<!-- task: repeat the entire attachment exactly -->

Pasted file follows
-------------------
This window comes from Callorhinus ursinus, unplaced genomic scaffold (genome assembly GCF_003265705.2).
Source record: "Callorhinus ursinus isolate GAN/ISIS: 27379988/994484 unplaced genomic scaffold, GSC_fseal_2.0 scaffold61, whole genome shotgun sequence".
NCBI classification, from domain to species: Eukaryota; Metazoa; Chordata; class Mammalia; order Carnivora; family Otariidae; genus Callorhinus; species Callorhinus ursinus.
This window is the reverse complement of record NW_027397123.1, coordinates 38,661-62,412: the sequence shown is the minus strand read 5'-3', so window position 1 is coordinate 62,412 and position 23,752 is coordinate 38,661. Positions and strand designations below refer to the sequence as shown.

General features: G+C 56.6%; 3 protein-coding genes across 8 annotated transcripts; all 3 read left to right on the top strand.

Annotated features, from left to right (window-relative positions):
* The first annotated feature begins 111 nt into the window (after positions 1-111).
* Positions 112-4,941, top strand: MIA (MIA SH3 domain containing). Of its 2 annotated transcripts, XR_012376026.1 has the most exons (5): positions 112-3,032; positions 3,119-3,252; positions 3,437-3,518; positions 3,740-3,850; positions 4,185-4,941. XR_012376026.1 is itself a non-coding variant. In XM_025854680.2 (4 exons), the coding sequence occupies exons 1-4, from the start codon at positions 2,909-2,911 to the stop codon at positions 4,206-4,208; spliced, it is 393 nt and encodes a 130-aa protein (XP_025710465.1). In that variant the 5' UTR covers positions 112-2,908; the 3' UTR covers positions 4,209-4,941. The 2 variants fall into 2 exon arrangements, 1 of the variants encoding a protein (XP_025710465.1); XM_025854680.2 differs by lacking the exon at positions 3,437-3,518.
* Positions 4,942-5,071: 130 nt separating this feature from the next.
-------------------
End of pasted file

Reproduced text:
This window comes from Callorhinus ursinus, unplaced genomic scaffold (genome assembly GCF_003265705.2).
Source record: "Callorhinus ursinus isolate GAN/ISIS: 27379988/994484 unplaced genomic scaffold, GSC_fseal_2.0 scaffold61, whole genome shotgun sequence".
NCBI classification, from domain to species: Eukaryota; Metazoa; Chordata; class Mammalia; order Carnivora; family Otariidae; genus Callorhinus; species Callorhinus ursinus.
This window is the reverse complement of record NW_027397123.1, coordinates 38,661-62,412: the sequence shown is the minus strand read 5'-3', so window position 1 is coordinate 62,412 and position 23,752 is coordinate 38,661. Positions and strand designations below refer to the sequence as shown.

General features: G+C 56.6%; 3 protein-coding genes across 8 annotated transcripts; all 3 read left to right on the top strand.

Annotated features, from left to right (window-relative positions):
* The first annotated feature begins 111 nt into the window (after positions 1-111).
* Positions 112-4,941, top strand: MIA (MIA SH3 domain containing). Of its 2 annotated transcripts, XR_012376026.1 has the most exons (5): positions 112-3,032; positions 3,119-3,252; positions 3,437-3,518; positions 3,740-3,850; positions 4,185-4,941. XR_012376026.1 is itself a non-coding variant. In XM_025854680.2 (4 exons), the coding sequence occupies exons 1-4, from the start codon at positions 2,909-2,911 to the stop codon at positions 4,206-4,208; spliced, it is 393 nt and encodes a 130-aa protein (XP_025710465.1). In that variant the 5' UTR covers positions 112-2,908; the 3' UTR covers positions 4,209-4,941. The 2 variants fall into 2 exon arrangements, 1 of the variants encoding a protein (XP_025710465.1); XM_025854680.2 differs by lacking the exon at positions 3,437-3,518.
* Positions 4,942-5,071: 130 nt separating this feature from the next.